Driving Tips With Carl Nadeau – Michelin

The courseSince I do a ton of road trips in the summer, I jumped at the opportunity to hang out with professional race car driver, Carl Nadeau to pick up some driving tips for summer conditions. This event involved testing out a variety of different tires on dry road conditions and then wet ones (they flooded the parking lot to simulate) on a course out at the PNE. This wasn’t the course for anyone who likes to take it easy as Nadeau kept pushing me to speed up, slam the brakes, take the corner faster; I was sure I would crash, but didn’t.

The most important take away from the event was that if you are trying to use winter tires in the summer, just don’t. I tested out winter tires vs all seasons on the same vehicle and the performance was vastly different. Winter tires don’t allow the car to stop anywhere near where all seasons are when you slam on the brakes and they slip all over the road when cornering. The other difference was less drastic, but indeed noticeable. We put the Michelin Premier A/S tires against the most highly rated of the competition and I did notice a difference in performance as I stopped sooner and slid less. I did this twice just to be sure I wasn’t being unduly influenced as the event was indeed sponsored by the tire company. MICHELIN® Premier™ A/S tire promises shorter stopping on wet roads, hydroplaning resistance and increased grip, and I certainly felt safer in these.

Here’s some tips for driving as well. I learned a lot about keeping two hands on the wheel.Michelin Premier AS Tire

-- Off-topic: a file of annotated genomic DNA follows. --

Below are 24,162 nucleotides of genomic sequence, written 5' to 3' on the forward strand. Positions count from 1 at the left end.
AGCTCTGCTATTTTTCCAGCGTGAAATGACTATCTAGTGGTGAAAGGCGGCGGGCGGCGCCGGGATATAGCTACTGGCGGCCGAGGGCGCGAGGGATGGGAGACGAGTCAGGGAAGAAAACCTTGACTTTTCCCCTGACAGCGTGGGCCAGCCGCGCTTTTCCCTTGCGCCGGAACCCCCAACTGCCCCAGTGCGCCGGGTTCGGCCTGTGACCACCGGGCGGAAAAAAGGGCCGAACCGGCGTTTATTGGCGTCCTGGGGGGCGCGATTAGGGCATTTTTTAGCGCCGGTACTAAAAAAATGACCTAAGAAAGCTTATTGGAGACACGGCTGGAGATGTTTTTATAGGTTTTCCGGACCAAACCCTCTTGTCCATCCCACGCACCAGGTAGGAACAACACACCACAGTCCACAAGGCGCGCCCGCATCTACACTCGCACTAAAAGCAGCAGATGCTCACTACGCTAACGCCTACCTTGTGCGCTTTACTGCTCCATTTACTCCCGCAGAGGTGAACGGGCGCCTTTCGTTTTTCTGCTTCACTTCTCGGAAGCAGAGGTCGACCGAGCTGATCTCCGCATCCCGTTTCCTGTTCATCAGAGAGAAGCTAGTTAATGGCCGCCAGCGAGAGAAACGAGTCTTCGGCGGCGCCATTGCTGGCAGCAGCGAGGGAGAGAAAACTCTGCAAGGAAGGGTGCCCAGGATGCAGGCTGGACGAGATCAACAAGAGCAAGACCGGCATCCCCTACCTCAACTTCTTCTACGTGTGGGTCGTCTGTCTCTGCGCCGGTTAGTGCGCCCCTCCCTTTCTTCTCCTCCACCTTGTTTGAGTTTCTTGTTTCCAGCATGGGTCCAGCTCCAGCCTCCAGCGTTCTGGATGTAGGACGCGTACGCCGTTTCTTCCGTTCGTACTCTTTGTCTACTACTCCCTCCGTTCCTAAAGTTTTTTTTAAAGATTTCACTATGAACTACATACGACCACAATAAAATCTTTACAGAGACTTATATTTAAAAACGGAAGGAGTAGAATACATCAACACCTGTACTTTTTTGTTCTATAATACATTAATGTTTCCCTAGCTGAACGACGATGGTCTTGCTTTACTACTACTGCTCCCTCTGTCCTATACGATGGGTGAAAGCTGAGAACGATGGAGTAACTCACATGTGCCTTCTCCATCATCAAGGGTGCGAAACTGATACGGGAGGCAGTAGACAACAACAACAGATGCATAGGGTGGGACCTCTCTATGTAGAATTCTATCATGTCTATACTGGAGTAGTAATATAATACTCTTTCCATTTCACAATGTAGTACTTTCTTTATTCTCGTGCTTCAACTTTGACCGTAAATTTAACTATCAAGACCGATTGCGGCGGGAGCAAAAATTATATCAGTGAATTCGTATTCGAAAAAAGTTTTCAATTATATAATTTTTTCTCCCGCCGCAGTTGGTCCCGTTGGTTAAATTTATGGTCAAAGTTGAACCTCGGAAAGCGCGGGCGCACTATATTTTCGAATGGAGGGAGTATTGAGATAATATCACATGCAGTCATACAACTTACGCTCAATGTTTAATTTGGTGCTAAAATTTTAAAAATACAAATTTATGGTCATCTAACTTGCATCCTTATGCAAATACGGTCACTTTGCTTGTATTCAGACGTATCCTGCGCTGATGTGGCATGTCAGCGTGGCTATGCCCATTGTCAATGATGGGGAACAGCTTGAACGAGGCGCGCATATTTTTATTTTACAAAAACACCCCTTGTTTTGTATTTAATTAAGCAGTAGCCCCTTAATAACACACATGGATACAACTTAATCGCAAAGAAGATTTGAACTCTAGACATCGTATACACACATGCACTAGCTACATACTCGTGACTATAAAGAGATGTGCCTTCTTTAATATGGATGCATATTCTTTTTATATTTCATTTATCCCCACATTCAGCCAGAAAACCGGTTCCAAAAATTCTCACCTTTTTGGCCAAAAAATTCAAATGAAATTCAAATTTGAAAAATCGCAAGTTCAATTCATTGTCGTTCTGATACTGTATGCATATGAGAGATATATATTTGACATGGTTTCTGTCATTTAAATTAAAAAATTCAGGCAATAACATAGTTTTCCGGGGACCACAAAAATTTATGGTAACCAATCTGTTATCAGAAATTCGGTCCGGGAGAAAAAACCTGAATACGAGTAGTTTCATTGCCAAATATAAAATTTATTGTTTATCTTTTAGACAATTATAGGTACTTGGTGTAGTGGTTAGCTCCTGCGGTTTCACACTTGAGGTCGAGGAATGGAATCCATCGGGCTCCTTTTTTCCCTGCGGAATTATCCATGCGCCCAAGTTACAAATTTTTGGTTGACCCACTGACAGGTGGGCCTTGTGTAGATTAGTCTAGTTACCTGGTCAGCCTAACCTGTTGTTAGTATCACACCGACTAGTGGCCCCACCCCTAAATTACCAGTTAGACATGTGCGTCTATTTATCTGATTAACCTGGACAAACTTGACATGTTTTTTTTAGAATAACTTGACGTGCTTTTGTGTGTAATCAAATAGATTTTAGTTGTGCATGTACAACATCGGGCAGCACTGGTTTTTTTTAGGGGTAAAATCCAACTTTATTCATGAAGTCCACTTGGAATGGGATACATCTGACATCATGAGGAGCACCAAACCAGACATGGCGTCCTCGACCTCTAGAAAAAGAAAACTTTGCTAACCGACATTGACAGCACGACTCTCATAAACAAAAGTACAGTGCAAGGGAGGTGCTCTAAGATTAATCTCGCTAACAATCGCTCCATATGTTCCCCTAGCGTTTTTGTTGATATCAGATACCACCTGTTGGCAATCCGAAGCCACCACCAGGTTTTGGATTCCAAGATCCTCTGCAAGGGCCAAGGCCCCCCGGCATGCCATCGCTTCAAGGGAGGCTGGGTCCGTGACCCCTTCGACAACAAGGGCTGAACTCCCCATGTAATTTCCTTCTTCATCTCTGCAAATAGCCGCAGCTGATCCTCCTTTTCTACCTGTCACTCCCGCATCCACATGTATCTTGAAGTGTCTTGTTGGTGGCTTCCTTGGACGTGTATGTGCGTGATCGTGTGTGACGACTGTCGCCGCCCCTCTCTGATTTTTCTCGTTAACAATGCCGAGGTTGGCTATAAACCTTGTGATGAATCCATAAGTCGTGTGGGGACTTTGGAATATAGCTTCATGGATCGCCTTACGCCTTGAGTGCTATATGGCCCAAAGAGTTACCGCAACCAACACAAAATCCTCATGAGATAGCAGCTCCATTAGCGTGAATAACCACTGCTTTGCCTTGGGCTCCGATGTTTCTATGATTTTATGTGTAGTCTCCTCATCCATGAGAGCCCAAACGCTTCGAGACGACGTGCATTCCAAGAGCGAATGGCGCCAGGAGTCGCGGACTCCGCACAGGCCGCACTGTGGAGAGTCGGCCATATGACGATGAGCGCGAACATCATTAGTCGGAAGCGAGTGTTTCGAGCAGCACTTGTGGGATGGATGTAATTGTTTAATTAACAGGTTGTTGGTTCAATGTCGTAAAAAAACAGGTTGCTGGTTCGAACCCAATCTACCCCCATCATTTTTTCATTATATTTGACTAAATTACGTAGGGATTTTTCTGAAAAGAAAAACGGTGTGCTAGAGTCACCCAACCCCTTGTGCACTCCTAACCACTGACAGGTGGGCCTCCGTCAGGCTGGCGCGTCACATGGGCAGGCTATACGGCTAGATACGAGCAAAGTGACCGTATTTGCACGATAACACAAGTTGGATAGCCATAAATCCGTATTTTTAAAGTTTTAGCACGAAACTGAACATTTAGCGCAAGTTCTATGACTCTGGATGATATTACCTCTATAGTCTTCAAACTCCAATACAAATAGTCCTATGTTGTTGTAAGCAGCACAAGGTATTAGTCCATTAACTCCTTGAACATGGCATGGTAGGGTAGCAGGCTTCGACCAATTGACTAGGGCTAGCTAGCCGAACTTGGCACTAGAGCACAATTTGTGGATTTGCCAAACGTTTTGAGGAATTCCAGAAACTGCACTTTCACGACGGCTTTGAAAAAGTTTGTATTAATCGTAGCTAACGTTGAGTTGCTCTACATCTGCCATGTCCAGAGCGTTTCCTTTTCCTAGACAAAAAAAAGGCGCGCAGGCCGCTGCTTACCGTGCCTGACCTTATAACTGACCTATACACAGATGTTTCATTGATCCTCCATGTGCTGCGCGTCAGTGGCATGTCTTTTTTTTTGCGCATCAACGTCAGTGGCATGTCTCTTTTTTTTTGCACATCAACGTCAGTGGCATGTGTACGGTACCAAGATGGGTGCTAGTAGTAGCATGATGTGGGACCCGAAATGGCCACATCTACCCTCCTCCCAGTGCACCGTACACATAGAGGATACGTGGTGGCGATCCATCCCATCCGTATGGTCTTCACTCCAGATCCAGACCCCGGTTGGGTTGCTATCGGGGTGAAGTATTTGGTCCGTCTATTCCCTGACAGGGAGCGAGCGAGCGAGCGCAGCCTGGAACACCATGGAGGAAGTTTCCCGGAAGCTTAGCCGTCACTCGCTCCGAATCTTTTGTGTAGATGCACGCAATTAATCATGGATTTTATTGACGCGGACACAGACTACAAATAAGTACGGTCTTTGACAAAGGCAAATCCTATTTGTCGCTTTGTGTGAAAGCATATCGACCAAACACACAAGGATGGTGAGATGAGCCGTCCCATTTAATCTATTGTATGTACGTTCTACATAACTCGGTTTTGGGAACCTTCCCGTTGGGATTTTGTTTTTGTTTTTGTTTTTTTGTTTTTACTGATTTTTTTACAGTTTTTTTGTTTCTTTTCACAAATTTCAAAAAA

Check Your Tires: After all, tires are the only part of your car that touches the road.

  • Check your tires for wear – Using the “Penny Test’’, put the edge of the coin into the tread with the Queen going in head first. If the top of the Queen’s head is covered by tread, that’s good. If the top of her head is entirely visible, it’s time to replace the tire.
  • Check the air pressure – Tires have been known to lose up to 1 psi (pounds per square inch) of pressure every month. Use a proper pressure gauge to check pressure when tires are cold (before driving or three hours after driving). Make sure your tires are inflated to the psi on the sticker inside the driver’s door of your car. DO NOT compare to the psi on your tire’s sidewall.
  • Don’t mix tires – If you’re replacing only two new tires instead of four, be sure they are the same size and type as the current ones. Always install the new tires on the rear axle of your vehicle, which will reduce the risk of fishtailing and loss of stability in wet conditions.

Wet Driving: Wet road conditions present dangers like less grip and longer stopping distance.

  • Slow down. Slowing down dramatically decreases the risk of accidents in rainy conditions.
  • Always drive with two hands on the steering wheel.
  • Slow down before turning and maintain a consistent speed throughout the turn.
  • While turning, don’t make sudden steering wheel movements.
  • Only brake in a straight line before the turn and do so gradually. Do not brake during the turn.
  • Increase your following distance from other cars to allow for more stopping range.
  • If hydroplaning, do not accelerate or brake suddenly. Keep your foot lightly on the gas and steer the car forward until your tires regain traction.

For more tips on safe driving, visit http://www.michelin.ca/tires-101/driving-and-safety-tips/driving-tips.page

Pre-Crash Phase